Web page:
Tim Wright at the Sinks

In this January 2009 photo, meteorologist Tim Wright displays a thermometer with the needle “buried” at -50 while taking readings in Logan Canyon’s Middle Sink. Wright had just brushed a thick layer of frost off his face and hat for the photo op.

The coldest temperature ever recorded in October in the contiguous United States — minus-35 degrees — was logged in Peter Sink east of Logan early Monday morning.

But the record might not last long. Another all-time low mark is expected to be reached at the same location overnight on Wednesday.

An area long known for record cold temperatures, Peter Sink is home to two weather-monitoring stations built by Campbell Scientific in Logan and maintained by the Utah Climate Center at Utah State University.

The monitor at the bottom of the sink took the minus-35 degree reading at approximately 6:15 a.m. Monday — breaking a more than 100-year-old record of minus-33 Fahrenheit set on Oct. 29, 1917, in Soda Butte, Wyoming.

“The temperature dropped really quickly because there was a lot of wind earlier in the night, then the winds calmed down, and that’s when we get the strong inversions up there,” said meteorologist Zane Stephens, who is a longtime watcher of weather conditions in the area south of U.S. Highway 89 near Beaver Mountain known as the Sinks. “That’s our concern about Wednesday morning — if it’s windy, it may only be 15 below, but if it gets calm it could go 40 below or somewhere in that area.”

By “concern,” Stephens doesn’t mean to say that he’s worried it will get dangerously colder at Peter Sink — but worried that it won’t. In other words, he’s rooting for the worst. That’s because he’s been monitoring temperatures at the site for more than 30 years and personally recorded the second-lowest temperature ever logged in the lower 48 states there in 1985 — a bone-chilling and mind-boggling minus 69.

A noteworthy aspect of the temperatures at both Peter Sink and nearby Middle Sink is how dramatically thermometer readings vary from the rim of these depressions to the bottom during temperature inversions. Monday morning, for example, it was 40 degrees warmer at the edge of Peter Sink than the record-setting bottom, just a few hundred yards away.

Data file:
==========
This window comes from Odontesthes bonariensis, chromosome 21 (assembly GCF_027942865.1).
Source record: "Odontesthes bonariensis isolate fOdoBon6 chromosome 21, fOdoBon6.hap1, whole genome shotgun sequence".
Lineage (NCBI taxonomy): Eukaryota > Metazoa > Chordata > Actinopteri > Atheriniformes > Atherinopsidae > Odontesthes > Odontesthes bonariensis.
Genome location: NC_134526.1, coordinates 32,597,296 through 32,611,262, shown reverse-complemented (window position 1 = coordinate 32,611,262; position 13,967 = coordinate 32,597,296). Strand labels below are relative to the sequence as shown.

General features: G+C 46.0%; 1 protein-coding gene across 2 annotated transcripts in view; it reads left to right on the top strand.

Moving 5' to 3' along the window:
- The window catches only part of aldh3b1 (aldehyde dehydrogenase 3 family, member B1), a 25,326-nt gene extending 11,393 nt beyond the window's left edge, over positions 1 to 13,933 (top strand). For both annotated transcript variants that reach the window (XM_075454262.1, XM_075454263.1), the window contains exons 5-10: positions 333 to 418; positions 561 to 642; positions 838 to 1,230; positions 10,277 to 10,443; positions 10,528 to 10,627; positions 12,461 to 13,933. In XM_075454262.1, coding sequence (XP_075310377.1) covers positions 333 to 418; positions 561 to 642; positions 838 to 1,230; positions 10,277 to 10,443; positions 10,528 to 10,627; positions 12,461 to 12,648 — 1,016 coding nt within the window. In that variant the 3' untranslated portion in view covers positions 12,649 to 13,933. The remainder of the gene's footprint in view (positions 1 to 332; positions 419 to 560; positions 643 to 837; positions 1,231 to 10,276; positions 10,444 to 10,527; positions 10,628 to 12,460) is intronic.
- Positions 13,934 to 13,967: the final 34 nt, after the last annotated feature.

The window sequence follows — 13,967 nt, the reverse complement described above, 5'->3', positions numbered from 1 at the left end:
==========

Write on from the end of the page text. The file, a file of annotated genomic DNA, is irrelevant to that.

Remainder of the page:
Campbell Scientific’s monitors are set up at both locations, and anyone interested can track the temperatures at Peter Sink in real time online at the Utah Climate Center website.

Stephens spotted Monday’s record from his home in Hermosillo, Mexico, and phoned The Herald Journal to report the milestone. Both he and locally based meteorologist Tim Wright have made hundreds of trips to the Sinks to study the inversions and try to get record readings, and Wright said he may go up to Middle Sink, which is more accessible and typically just a few degrees warmer than Peter Sink, on Wednesday night.

“Middle Sink is just an eighth of a mile walk from the parking area, but the snow right now is too deep to drive a truck to Peter Sink and not deep enough to drive a snow machine up there,” Wright said. “I don’t think I want to hike a couple hours through the dark, cold night.”

Wright said walking down into a sink during dramatic inversions is a meteorologist’s dream.

“You see interesting things happen,” he said. “Sometimes you get light snow out of a clear sky. Sometimes you get a fog in the basin that looks like a lake. As a meteorologist, it’s fun. It’s just so darn cold.”

Though Monday’s minus-35 reading was a record for the lower 48 states, it was still 10 degrees warmer than the record October low for the entire United States, recorded on Oct. 31, 1975, in Clearwater, Alaska.

Charlie McCollum is the managing editor of The Herald Journal. He can be reached at cmccollum@hjnews.com or 435-792-7220.

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